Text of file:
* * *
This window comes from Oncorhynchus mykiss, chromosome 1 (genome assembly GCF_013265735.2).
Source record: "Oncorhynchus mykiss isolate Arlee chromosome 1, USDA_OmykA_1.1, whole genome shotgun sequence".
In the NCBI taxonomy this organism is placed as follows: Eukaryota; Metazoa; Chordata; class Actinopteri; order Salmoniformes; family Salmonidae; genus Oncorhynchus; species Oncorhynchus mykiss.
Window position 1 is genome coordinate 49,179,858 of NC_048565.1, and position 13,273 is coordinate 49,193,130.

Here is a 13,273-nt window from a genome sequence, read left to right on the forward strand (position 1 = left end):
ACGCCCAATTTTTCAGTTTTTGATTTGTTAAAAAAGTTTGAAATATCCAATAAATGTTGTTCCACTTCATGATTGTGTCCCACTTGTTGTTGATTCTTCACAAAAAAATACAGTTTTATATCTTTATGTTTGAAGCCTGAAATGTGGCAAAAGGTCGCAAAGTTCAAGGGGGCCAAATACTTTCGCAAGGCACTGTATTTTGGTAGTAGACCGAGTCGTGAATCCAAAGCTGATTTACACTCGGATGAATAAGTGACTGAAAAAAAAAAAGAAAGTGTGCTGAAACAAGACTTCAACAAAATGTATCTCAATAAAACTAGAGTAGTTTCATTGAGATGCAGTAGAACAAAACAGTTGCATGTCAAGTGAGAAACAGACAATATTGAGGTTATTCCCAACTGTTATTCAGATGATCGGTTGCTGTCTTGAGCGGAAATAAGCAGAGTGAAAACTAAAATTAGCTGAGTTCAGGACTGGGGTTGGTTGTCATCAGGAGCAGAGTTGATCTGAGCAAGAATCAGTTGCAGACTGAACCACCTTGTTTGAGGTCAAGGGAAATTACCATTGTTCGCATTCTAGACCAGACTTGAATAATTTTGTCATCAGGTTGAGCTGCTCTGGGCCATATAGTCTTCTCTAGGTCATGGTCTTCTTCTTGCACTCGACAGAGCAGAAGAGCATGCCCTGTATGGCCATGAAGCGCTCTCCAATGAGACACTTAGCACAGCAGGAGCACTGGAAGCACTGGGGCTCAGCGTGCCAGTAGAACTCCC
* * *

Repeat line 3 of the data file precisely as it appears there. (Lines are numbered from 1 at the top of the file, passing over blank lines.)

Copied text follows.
In the NCBI taxonomy this organism is placed as follows: Eukaryota; Metazoa; Chordata; class Actinopteri; order Salmoniformes; family Salmonidae; genus Oncorhynchus; species Oncorhynchus mykiss.